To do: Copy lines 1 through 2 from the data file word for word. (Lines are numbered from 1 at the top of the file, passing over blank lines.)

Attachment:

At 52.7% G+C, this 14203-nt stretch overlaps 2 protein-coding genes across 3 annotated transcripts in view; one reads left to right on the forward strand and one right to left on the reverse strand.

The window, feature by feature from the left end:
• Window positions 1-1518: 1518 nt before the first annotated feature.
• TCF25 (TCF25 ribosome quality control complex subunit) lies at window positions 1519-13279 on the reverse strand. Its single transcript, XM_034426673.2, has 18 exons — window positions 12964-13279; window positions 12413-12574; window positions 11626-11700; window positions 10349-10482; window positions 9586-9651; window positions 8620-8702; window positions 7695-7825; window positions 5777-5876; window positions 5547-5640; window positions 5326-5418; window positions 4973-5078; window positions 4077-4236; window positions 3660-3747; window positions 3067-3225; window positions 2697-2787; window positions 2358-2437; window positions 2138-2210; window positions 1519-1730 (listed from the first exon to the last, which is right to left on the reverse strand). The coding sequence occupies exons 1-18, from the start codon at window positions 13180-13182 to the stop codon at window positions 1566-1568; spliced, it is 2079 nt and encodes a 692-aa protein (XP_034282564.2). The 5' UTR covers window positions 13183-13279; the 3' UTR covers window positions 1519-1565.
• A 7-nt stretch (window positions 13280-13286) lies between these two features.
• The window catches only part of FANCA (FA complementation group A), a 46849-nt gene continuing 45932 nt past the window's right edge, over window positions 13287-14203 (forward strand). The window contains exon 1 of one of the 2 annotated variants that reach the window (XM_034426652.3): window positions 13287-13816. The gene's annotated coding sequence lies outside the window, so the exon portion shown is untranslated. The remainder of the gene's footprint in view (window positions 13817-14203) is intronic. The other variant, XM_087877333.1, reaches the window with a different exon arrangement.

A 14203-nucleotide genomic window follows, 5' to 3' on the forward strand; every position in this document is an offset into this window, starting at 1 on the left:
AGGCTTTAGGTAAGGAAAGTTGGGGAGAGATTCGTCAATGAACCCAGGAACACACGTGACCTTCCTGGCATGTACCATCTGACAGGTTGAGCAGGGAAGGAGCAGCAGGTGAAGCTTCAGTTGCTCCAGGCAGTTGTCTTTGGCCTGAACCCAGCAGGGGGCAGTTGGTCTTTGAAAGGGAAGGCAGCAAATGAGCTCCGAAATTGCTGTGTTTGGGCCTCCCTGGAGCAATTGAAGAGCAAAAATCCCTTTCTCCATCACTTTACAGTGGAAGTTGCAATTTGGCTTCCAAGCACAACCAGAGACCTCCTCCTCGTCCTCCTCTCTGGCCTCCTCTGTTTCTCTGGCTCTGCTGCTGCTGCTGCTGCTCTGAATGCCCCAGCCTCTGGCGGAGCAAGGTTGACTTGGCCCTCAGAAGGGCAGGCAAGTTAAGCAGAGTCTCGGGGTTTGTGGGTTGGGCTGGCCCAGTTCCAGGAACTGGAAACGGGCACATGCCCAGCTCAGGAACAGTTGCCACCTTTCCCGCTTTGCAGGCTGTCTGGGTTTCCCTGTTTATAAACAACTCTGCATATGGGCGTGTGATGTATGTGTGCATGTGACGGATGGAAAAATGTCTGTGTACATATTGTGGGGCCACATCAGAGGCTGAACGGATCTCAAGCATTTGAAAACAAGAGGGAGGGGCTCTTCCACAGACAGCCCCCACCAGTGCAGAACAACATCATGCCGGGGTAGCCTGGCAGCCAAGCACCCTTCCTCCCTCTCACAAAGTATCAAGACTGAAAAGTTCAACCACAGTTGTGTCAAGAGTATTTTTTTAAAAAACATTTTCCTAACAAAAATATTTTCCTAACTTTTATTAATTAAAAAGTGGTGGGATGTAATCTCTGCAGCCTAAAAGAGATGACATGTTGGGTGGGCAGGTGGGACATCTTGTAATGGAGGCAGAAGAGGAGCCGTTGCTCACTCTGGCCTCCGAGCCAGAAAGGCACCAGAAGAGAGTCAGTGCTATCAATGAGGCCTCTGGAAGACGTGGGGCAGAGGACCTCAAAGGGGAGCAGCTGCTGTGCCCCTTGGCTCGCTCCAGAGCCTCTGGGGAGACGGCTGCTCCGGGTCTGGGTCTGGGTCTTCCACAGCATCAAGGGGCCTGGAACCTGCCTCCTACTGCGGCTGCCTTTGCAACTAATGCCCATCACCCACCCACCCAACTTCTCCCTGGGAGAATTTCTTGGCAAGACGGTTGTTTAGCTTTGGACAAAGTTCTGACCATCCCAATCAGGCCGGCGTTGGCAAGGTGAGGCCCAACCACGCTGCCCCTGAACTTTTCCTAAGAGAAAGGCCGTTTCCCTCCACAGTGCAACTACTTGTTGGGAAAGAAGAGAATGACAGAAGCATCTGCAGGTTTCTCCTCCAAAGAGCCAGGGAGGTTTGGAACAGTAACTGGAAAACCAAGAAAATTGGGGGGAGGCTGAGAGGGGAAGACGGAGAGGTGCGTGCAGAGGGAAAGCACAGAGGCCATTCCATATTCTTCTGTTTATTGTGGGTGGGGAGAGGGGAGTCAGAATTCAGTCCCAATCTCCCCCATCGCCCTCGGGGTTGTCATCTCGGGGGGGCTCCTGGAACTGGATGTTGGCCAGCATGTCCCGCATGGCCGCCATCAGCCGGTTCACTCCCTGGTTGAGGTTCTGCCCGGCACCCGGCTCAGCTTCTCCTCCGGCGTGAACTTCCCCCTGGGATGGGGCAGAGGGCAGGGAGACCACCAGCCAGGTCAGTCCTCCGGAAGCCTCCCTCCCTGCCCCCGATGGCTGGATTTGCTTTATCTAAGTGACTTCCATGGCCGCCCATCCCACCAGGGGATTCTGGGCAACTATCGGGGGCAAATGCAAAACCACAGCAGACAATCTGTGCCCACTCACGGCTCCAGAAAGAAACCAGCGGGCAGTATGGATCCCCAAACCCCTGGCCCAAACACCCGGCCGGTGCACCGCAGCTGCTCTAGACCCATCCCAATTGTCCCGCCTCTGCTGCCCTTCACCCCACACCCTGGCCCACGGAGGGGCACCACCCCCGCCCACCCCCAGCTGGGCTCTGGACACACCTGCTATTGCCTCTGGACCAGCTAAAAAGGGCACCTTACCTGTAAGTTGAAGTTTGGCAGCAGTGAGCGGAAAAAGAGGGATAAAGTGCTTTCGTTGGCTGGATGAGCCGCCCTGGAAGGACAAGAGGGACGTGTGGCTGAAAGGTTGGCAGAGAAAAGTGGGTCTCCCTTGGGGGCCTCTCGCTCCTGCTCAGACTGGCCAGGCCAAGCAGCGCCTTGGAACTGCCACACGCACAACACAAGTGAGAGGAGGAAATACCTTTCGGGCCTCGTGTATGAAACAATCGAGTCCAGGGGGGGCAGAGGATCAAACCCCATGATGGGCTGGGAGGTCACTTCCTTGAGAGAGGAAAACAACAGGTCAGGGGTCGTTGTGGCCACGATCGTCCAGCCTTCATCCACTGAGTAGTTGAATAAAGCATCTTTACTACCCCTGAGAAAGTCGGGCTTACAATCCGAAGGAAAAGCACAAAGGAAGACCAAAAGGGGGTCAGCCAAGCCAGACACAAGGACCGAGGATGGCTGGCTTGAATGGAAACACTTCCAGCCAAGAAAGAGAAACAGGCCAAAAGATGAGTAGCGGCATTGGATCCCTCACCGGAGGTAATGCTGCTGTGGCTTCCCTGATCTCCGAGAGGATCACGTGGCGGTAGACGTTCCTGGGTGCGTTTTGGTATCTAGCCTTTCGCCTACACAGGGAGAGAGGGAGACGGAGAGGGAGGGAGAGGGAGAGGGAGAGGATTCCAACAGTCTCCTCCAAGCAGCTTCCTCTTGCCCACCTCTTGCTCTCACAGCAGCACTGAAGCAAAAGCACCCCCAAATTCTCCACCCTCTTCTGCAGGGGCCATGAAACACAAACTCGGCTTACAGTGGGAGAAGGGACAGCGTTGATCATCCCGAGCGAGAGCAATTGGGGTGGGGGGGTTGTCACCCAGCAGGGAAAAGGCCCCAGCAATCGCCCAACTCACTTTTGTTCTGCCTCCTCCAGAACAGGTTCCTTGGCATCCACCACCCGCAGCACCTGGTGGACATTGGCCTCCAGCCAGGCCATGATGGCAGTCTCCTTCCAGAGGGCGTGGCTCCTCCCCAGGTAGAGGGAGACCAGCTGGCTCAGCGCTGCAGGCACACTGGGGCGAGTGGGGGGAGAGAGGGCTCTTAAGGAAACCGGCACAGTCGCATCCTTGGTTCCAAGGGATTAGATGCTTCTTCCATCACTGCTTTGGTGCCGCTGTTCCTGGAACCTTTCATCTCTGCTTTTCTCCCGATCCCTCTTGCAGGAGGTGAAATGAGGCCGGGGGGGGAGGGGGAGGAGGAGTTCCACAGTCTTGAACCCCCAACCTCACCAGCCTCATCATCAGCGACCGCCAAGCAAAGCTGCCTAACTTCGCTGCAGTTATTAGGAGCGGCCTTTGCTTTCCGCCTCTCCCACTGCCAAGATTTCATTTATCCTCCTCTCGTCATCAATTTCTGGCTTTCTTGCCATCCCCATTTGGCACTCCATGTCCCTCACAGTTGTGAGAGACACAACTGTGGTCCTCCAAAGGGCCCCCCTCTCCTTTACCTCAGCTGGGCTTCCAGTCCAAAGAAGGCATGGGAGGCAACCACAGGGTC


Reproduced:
At 52.7% G+C, this 14203-nt stretch overlaps 2 protein-coding genes across 3 annotated transcripts in view; one reads left to right on the forward strand and one right to left on the reverse strand.

The window, feature by feature from the left end: